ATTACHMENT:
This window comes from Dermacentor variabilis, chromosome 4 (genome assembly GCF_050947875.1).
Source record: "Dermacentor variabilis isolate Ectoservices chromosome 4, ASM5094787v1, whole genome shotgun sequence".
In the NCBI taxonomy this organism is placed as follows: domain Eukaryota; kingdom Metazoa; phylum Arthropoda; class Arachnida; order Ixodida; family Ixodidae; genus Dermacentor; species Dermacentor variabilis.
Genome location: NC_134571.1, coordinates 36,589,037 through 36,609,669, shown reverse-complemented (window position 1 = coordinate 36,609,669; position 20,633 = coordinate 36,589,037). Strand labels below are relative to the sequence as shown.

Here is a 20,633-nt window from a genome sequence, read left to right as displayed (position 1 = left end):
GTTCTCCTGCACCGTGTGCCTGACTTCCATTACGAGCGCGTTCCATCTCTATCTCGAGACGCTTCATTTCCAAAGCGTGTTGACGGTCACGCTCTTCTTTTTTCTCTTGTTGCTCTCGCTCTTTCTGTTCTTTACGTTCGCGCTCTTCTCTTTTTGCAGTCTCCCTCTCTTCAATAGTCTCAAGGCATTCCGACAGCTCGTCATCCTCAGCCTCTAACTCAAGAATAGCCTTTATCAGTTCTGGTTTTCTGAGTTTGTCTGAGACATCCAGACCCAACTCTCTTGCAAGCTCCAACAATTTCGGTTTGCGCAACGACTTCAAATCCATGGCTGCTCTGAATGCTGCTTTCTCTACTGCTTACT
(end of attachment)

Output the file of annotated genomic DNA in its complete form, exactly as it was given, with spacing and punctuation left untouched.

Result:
This window comes from Dermacentor variabilis, chromosome 4 (genome assembly GCF_050947875.1).
Source record: "Dermacentor variabilis isolate Ectoservices chromosome 4, ASM5094787v1, whole genome shotgun sequence".
In the NCBI taxonomy this organism is placed as follows: domain Eukaryota; kingdom Metazoa; phylum Arthropoda; class Arachnida; order Ixodida; family Ixodidae; genus Dermacentor; species Dermacentor variabilis.
Genome location: NC_134571.1, coordinates 36,589,037 through 36,609,669, shown reverse-complemented (window position 1 = coordinate 36,609,669; position 20,633 = coordinate 36,589,037). Strand labels below are relative to the sequence as shown.

Here is a 20,633-nt window from a genome sequence, read left to right as displayed (position 1 = left end):
GTTCTCCTGCACCGTGTGCCTGACTTCCATTACGAGCGCGTTCCATCTCTATCTCGAGACGCTTCATTTCCAAAGCGTGTTGACGGTCACGCTCTTCTTTTTTCTCTTGTTGCTCTCGCTCTTTCTGTTCTTTACGTTCGCGCTCTTCTCTTTTTGCAGTCTCCCTCTCTTCAATAGTCTCAAGGCATTCCGACAGCTCGTCATCCTCAGCCTCTAACTCAAGAATAGCCTTTATCAGTTCTGGTTTTCTGAGTTTGTCTGAGACATCCAGACCCAACTCTCTTGCAAGCTCCAACAATTTCGGTTTGCGCAACGACTTCAAATCCATGGCTGCTCTGAATGCTGCTTTCTCTACTGCTTACT